The church was built in 1816 by Benjamin Latrobe, the noted architect who worked on the Capitol and the White House, as well as the Decatur House. The original Classical style church was built in the form of a Greek Cross, where each arm was equal in length. Latrobe conceived of his churches as meeting houses, with open preaching space unencumbered by piers and columns. As a result, he insisted on simplicity in architecture and a pulpit centrally located so that all might see. St. John's size soon proved inadequate for the growing congregation. In 1820, workmen extended the west transept arm and fronted it with a Roman Doric portico, which resulted in a Latin Cross form.
Having seen more than its share of national occasions as well as the roster of those who have worshiped in this church, its significance goes without saying. However, there are many notable treasures in the church such as the twenty-seven handsome memorial windows adorning the building. An 18th-century prayer book placed in the President's pew has been autographed by many of the Presidents. A silver chalice and a solid gold communion chalice, encrusted with jewels, are also among its treasures. St. John's is still a living parish in the heart of Washington, DC With its bright yellow stuccoed walls, and golden cupola and dome, St. John's is a lively ornament to Lafayette Square. The church stands as one of the few remaining original buildings left near Lafayette Park today.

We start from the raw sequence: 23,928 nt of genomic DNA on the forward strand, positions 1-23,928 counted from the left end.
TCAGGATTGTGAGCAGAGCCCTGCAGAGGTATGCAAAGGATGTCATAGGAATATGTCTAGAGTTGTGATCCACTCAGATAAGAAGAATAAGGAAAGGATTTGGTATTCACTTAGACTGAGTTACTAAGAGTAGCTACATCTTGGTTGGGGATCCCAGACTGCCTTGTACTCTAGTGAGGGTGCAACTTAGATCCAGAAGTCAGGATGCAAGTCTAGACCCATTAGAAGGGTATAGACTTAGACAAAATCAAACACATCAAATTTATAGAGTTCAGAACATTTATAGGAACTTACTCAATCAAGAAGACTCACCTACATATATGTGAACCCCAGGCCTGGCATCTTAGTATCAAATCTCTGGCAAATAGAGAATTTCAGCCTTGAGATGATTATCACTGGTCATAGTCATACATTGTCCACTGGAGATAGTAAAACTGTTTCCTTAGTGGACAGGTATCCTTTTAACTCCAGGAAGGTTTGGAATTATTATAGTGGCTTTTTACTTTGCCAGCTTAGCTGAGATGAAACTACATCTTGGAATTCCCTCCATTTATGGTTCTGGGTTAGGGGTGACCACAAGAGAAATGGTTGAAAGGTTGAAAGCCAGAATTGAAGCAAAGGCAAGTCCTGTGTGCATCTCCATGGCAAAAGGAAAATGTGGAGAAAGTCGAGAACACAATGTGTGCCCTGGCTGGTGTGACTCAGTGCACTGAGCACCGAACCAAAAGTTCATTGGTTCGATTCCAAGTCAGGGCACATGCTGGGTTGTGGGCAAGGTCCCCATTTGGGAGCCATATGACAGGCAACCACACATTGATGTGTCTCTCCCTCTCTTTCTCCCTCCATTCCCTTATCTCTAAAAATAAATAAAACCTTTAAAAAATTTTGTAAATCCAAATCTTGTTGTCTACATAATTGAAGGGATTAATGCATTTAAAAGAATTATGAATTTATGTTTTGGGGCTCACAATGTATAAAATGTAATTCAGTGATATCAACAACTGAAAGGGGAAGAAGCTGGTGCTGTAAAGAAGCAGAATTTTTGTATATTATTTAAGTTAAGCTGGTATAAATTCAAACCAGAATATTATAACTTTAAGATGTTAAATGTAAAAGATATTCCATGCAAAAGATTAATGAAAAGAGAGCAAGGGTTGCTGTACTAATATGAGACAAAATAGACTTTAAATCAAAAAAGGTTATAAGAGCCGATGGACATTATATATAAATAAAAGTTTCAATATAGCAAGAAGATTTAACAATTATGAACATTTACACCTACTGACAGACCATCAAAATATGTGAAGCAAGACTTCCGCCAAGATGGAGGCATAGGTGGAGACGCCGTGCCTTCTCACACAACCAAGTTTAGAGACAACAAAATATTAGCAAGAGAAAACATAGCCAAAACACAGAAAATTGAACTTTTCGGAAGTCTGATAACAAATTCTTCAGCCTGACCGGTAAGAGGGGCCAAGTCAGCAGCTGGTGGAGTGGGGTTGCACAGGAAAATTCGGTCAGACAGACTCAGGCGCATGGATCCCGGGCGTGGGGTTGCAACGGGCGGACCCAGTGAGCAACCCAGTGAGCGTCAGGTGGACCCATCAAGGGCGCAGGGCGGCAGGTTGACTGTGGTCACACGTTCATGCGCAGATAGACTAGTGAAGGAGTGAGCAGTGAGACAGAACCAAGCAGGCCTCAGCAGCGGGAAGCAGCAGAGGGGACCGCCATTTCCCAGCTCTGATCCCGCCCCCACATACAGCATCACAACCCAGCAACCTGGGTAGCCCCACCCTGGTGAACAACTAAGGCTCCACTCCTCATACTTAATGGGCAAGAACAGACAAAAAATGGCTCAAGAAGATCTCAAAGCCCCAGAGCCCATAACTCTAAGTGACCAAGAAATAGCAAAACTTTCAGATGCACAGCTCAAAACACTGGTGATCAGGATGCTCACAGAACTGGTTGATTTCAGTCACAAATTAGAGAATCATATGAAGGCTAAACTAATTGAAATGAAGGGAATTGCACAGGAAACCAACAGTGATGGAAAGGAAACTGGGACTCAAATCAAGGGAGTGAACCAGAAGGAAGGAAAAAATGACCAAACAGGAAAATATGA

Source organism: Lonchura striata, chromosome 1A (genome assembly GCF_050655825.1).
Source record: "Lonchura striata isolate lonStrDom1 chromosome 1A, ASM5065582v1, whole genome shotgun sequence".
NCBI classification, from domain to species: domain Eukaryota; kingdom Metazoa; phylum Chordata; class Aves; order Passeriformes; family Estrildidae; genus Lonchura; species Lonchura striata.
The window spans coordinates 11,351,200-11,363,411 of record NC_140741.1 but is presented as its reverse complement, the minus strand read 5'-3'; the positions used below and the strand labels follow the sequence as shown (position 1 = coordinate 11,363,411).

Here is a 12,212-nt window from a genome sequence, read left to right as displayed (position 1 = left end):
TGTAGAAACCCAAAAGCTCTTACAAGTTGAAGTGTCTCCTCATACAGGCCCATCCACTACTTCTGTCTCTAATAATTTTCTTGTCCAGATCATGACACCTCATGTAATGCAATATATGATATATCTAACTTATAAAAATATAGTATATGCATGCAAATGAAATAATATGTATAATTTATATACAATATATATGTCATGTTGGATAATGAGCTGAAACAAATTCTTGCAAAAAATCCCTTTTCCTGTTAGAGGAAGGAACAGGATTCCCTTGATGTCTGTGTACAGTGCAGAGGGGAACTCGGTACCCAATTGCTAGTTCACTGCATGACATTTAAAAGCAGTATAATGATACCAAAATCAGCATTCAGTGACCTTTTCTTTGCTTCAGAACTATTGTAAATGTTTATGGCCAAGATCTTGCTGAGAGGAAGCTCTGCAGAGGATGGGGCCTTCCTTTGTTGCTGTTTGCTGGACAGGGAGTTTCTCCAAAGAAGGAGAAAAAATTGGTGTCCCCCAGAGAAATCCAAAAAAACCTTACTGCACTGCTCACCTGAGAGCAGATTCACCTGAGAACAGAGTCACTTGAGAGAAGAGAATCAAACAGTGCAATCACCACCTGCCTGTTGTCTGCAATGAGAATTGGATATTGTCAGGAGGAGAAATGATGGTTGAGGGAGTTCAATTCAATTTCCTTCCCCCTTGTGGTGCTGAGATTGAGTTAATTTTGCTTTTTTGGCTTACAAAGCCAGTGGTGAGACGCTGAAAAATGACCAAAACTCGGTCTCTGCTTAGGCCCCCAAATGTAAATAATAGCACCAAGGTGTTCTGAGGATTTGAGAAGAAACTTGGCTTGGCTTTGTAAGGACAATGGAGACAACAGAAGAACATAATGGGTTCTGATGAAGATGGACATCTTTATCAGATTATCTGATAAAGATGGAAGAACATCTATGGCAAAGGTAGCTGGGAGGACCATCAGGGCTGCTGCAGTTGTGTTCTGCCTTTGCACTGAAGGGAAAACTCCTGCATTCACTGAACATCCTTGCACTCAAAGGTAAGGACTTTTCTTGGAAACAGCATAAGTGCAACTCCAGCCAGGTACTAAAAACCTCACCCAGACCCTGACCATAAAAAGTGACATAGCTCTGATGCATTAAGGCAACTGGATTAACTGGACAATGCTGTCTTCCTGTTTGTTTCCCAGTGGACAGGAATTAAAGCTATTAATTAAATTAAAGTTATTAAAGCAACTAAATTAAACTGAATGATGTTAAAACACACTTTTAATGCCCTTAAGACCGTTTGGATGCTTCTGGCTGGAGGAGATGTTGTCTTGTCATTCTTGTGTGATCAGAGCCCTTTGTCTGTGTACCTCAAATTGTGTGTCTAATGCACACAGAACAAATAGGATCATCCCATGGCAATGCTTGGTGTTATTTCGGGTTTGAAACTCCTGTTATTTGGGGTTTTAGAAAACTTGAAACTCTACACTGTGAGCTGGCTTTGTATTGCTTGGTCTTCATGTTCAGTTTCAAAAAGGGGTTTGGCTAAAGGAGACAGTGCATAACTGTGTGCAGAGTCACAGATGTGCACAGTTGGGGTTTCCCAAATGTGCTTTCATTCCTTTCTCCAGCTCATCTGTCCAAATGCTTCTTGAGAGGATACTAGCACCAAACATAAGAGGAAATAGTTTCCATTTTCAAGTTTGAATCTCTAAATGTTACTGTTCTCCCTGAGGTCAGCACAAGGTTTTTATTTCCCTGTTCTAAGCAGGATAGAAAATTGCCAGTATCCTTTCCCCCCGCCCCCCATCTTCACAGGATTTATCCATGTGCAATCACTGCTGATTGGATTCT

St. John's Church is located at 16th and H Sts., NW at Lafayette Square in Washington, DC Every Sunday after the 11:00 am service, there is a guided tour of St. John's. The church is available for public visitation from 1:00 pm to 3:00 pm everyday. Metro stop: McPherson Square